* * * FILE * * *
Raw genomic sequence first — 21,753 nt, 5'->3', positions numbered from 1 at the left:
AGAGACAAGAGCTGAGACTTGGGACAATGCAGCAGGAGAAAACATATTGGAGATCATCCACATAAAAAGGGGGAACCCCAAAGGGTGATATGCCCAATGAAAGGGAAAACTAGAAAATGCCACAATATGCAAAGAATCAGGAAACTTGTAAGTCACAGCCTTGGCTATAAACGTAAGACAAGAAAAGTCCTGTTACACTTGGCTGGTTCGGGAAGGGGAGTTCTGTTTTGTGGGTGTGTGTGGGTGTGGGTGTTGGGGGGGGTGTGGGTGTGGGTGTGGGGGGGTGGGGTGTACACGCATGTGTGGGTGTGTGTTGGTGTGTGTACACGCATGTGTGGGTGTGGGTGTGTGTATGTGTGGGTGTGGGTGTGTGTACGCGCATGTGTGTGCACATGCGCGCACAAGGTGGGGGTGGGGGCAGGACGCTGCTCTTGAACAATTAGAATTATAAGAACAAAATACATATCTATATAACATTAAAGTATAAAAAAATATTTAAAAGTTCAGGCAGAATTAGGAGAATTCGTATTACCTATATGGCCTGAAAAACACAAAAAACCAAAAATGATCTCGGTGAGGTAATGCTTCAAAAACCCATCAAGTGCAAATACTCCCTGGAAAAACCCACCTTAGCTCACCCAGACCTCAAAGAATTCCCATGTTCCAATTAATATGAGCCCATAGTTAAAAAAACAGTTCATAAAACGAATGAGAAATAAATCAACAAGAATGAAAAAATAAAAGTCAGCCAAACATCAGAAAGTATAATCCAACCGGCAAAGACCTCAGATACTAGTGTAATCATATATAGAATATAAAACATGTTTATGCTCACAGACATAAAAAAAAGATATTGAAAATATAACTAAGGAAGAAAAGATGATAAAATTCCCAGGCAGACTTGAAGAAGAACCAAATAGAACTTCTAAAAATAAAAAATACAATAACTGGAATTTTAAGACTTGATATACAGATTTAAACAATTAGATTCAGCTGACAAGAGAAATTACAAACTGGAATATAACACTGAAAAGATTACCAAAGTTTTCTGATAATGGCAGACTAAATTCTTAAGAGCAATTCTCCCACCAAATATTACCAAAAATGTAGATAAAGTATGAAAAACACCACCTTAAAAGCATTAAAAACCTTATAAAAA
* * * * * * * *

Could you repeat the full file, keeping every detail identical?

Raw genomic sequence first — 21,753 nt, 5'->3', positions numbered from 1 at the left:
AGAGACAAGAGCTGAGACTTGGGACAATGCAGCAGGAGAAAACATATTGGAGATCATCCACATAAAAAGGGGGAACCCCAAAGGGTGATATGCCCAATGAAAGGGAAAACTAGAAAATGCCACAATATGCAAAGAATCAGGAAACTTGTAAGTCACAGCCTTGGCTATAAACGTAAGACAAGAAAAGTCCTGTTACACTTGGCTGGTTCGGGAAGGGGAGTTCTGTTTTGTGGGTGTGTGTGGGTGTGGGTGTTGGGGGGGGTGTGGGTGTGGGTGTGGGGGGGTGGGGTGTACACGCATGTGTGGGTGTGTGTTGGTGTGTGTACACGCATGTGTGGGTGTGGGTGTGTGTATGTGTGGGTGTGGGTGTGTGTACGCGCATGTGTGTGCACATGCGCGCACAAGGTGGGGGTGGGGGCAGGACGCTGCTCTTGAACAATTAGAATTATAAGAACAAAATACATATCTATATAACATTAAAGTATAAAAAAATATTTAAAAGTTCAGGCAGAATTAGGAGAATTCGTATTACCTATATGGCCTGAAAAACACAAAAAACCAAAAATGATCTCGGTGAGGTAATGCTTCAAAAACCCATCAAGTGCAAATACTCCCTGGAAAAACCCACCTTAGCTCACCCAGACCTCAAAGAATTCCCATGTTCCAATTAATATGAGCCCATAGTTAAAAAAACAGTTCATAAAACGAATGAGAAATAAATCAACAAGAATGAAAAAATAAAAGTCAGCCAAACATCAGAAAGTATAATCCAACCGGCAAAGACCTCAGATACTAGTGTAATCATATATAGAATATAAAACATGTTTATGCTCACAGACATAAAAAAAAGATATTGAAAATATAACTAAGGAAGAAAAGATGATAAAATTCCCAGGCAGACTTGAAGAAGAACCAAATAGAACTTCTAAAAATAAAAAATACAATAACTGGAATTTTAAGACTTGATATACAGATTTAAACAATTAGATTCAGCTGACAAGAGAAATTACAAACTGGAATATAACACTGAAAAGATTACCAAAGTTTTCTGATAATGGCAGACTAAATTCTTAAGAGCAATTCTCCCACCAAATATTACCAAAAATGTAGATAAAGTATGAAAAACACCACCTTAAAAGCATTAAAAACCTTATAAAAA